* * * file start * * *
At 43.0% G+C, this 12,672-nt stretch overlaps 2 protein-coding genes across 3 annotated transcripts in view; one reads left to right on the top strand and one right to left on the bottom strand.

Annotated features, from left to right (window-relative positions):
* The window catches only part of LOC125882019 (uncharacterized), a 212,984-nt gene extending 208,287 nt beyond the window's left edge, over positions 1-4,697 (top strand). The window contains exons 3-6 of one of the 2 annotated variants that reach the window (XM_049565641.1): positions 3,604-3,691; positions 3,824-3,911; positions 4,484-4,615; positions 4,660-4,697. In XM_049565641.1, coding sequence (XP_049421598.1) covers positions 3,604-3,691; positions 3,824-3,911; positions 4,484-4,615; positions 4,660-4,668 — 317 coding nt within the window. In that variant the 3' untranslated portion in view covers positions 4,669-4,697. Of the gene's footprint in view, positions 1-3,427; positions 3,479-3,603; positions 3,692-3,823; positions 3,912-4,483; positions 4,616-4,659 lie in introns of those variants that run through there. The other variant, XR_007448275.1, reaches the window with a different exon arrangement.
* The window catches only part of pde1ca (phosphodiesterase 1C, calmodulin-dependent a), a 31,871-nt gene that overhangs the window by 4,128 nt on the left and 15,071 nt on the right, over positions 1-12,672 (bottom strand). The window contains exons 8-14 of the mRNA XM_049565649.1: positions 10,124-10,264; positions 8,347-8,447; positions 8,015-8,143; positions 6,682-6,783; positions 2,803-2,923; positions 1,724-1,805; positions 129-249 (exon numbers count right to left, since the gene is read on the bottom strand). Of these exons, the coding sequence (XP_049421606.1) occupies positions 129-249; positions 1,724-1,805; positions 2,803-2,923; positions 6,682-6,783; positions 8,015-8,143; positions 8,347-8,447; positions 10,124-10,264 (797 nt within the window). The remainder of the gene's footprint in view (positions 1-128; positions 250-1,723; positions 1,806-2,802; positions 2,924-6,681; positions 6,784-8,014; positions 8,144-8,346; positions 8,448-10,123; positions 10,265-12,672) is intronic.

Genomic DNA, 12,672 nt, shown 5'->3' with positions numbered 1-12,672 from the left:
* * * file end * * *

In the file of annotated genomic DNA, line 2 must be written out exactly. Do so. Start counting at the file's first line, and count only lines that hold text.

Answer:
Annotated features, from left to right (window-relative positions):